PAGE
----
I’ve always been concerned by arguments for doing something that involve morality. The argument if often made that if profits were going to be made by providing something, it is only moral that government should capture those profits. This of course got me thinking about the moral issues associated with crown corporations. There are at least a couple of big holes in using morality as an argument in support of crown corporations.
One of the key public goods that governments provide is a common set of rules and their enforcement. This includes the rules that govern how businesses operate. An unbiased set of rules and equitable enforcement are a central part of what makes effective states like Canada so wealthy. Thus it isn’t entirely unreasonable to think of government as a referee in sports. The system only works when we can trust the ref to be impartial.
Crown corporations are like the referees deciding they wanted to play, not ref. Another way of thinking about it would be if you’ve been at a game in which the referees were closely related to one of the players. Sometimes it works out OK, but a lot of the time it doesn’t. If we can’t trust the referee to be impartial, the system starts to break down. Crown corporations may thus be more damaging to the entire system than most of us realize. Were all investors treated fairly when GM become an American “crown corp.”? Nope, some were more equal than others.
Another consideration is the nature of business itself. Most businesses don’t workout and close. Many crown corps don’t work so well either. The difference is often the scale of the failure and who loses. When we’re talking about scale, governments don’t tend to think small and have access to an incredible amount of start up capital. In case there are some that don’t recall a crown corporation of size failing I’ve got a few examples. Bricklin Motors in New Brunswick was one example, yep that’s the same guy who was responsible for North American introduction of the Yugo. Spudco in Saskatchewan (a place generally known for pretty good government) provides another example. Of course many people tend to forget that FANNIE MAE and FREDDIE MAC (a big part problem of the boom and subsequent collapse of the American housing market) were the American version of crown corps.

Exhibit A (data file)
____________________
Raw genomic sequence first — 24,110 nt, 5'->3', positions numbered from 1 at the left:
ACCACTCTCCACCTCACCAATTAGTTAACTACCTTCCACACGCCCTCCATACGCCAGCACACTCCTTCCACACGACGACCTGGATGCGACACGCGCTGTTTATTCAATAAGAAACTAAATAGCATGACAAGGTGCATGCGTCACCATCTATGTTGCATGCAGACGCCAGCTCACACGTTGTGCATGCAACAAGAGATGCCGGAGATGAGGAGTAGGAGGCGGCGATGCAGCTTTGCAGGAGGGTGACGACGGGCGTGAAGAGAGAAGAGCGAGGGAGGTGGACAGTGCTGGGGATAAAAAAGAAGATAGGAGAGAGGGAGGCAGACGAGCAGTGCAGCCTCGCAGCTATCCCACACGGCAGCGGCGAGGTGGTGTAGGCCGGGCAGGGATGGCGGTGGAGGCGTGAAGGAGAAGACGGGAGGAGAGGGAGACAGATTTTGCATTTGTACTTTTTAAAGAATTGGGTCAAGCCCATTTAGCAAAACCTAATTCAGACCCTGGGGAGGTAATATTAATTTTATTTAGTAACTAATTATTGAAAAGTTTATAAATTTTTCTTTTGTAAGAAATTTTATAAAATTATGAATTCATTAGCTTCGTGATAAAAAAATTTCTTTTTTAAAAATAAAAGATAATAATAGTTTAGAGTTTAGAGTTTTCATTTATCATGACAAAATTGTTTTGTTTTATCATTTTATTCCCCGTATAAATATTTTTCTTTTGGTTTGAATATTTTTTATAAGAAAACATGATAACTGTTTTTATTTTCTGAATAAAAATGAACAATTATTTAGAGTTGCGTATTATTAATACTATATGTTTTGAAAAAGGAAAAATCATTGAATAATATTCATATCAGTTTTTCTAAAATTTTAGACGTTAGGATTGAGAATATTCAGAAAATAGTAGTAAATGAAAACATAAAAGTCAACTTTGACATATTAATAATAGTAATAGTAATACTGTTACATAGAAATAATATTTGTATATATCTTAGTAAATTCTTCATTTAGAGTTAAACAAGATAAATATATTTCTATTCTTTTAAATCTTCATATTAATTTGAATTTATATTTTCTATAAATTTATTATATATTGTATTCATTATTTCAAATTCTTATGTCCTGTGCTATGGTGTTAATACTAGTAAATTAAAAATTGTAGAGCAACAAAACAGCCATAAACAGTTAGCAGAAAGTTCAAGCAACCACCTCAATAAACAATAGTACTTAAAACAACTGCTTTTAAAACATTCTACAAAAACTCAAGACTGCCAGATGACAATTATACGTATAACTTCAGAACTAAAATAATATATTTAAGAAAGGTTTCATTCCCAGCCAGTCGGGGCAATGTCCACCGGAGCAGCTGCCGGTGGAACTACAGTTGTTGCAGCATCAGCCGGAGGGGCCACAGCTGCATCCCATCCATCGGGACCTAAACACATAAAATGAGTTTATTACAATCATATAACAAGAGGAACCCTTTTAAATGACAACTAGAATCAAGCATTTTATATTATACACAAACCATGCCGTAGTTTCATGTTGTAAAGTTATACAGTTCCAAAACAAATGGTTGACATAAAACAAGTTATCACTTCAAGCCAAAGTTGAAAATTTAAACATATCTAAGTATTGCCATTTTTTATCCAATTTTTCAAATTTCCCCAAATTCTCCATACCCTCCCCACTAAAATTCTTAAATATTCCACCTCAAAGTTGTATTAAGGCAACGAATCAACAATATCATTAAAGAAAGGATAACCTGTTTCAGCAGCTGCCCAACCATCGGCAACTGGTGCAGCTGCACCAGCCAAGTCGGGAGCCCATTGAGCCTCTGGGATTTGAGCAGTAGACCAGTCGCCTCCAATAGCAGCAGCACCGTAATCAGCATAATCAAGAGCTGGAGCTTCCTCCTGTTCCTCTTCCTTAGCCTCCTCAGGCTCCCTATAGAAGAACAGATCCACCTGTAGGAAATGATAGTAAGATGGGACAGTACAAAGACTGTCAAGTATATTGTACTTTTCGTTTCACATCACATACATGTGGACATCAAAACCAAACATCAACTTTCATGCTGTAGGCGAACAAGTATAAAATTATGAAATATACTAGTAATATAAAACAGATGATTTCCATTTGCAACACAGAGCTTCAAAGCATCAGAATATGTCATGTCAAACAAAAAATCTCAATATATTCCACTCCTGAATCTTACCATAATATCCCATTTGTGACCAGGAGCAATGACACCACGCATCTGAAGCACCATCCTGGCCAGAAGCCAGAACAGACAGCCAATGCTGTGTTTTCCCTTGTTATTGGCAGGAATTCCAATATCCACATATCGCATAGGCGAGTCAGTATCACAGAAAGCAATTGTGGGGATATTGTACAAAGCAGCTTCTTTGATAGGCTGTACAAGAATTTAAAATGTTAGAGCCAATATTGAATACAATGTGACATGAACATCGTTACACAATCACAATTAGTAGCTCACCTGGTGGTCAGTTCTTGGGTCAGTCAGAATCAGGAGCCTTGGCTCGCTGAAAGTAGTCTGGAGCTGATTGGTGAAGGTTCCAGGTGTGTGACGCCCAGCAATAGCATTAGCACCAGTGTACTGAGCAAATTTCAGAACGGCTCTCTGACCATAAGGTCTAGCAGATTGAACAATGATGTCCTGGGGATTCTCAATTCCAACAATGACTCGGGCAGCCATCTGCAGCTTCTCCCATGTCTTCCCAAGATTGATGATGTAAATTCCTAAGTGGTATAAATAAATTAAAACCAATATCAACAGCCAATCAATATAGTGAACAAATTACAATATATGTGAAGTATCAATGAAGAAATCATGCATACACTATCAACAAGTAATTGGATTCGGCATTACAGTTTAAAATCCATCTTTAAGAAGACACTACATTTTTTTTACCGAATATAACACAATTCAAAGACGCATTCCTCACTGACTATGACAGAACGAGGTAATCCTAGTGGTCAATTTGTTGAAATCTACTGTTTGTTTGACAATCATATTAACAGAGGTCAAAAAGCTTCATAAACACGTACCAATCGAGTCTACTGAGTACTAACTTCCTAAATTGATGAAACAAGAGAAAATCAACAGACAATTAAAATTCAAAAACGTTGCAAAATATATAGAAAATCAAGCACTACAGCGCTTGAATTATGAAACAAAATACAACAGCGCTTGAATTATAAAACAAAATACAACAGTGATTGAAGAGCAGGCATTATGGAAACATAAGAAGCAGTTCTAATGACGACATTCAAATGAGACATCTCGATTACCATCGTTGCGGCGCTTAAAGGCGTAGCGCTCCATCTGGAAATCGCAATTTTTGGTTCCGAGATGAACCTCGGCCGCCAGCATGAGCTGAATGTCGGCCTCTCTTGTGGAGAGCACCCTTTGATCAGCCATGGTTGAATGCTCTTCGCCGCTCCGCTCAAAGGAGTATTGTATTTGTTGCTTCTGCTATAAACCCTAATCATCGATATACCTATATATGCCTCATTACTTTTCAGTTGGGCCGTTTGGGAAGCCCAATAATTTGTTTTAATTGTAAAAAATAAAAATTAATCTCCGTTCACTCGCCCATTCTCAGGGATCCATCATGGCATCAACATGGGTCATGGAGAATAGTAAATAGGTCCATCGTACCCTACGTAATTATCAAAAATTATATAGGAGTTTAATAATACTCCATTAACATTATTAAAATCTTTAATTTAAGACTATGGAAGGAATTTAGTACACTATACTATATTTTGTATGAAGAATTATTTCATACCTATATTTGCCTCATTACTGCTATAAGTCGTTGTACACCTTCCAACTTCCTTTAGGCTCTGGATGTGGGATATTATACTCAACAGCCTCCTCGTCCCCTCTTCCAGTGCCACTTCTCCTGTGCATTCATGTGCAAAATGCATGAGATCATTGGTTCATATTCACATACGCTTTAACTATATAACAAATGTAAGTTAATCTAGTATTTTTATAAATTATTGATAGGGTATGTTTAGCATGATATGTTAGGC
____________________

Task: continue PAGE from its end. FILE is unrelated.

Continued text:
Private businesses fail and so do crown corps. What’s the big deal? The big deal is where the money comes from. Private firms collect money from investors voluntarily, government collect money from citizens involuntarily. Nobody (well, there are some odd folk out there) pays taxes because they want to. People pay taxes because if they don’t the government will take their stuff and possibly throw them in jail. When I think a private firm is going to do something dumb, I can choose not to invest, in many cases I can even bet against the success of the firm. If my government decides to do something dumb, as a tax payer I’m on the hook and there isn’t much I can do about it. If we were talking about public goods, I wouldn’t be as bothered by this, but we’re talking about the provision of private goods here, things like cars, potatoes, and such.
The final point I’ll make is that government activity does tend to reduce private sector activity. Crowding has a long history in economics. There are two recent papers that provide important empirical data on the topic (Furceri and Sousa 2010 www.eeg.umminho.pt/economica/nipe and Cohen, Coval, and Malloy 2010 http://ssrn.com/abstract=1426106 ). Given that government spending crowds out private sector activity we might want to think really carefully about launching more crown corporations.
There are at least 3 reasons why crown corporations aren’t necessarily moral. I’m not even talking about the effectiveness of crowns. I’m talking just about the moral implications. When governments launch crown corporations they become referees choosing to play the game they’re supposed to supervise using money collected involuntarily to supplant other economic activity. Sounds morally dubious to me.